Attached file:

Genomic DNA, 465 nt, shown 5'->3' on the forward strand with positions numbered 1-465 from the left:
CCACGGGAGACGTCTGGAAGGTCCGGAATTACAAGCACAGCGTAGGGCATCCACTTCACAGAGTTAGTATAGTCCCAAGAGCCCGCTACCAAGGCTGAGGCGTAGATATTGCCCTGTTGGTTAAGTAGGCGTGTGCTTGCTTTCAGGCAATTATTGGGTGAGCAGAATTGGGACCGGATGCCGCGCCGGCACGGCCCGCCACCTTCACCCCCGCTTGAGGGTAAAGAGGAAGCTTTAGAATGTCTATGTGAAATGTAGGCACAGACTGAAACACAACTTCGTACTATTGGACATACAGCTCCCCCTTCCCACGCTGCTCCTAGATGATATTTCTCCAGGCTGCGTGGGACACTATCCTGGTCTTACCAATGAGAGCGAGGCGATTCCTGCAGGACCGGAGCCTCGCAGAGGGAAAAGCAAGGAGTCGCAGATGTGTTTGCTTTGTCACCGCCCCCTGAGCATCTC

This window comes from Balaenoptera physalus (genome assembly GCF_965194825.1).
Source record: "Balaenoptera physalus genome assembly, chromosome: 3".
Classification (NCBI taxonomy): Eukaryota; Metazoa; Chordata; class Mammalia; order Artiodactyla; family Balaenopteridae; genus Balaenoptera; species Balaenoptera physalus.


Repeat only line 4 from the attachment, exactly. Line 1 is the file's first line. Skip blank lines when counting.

Source record: "Balaenoptera physalus genome assembly, chromosome: 3".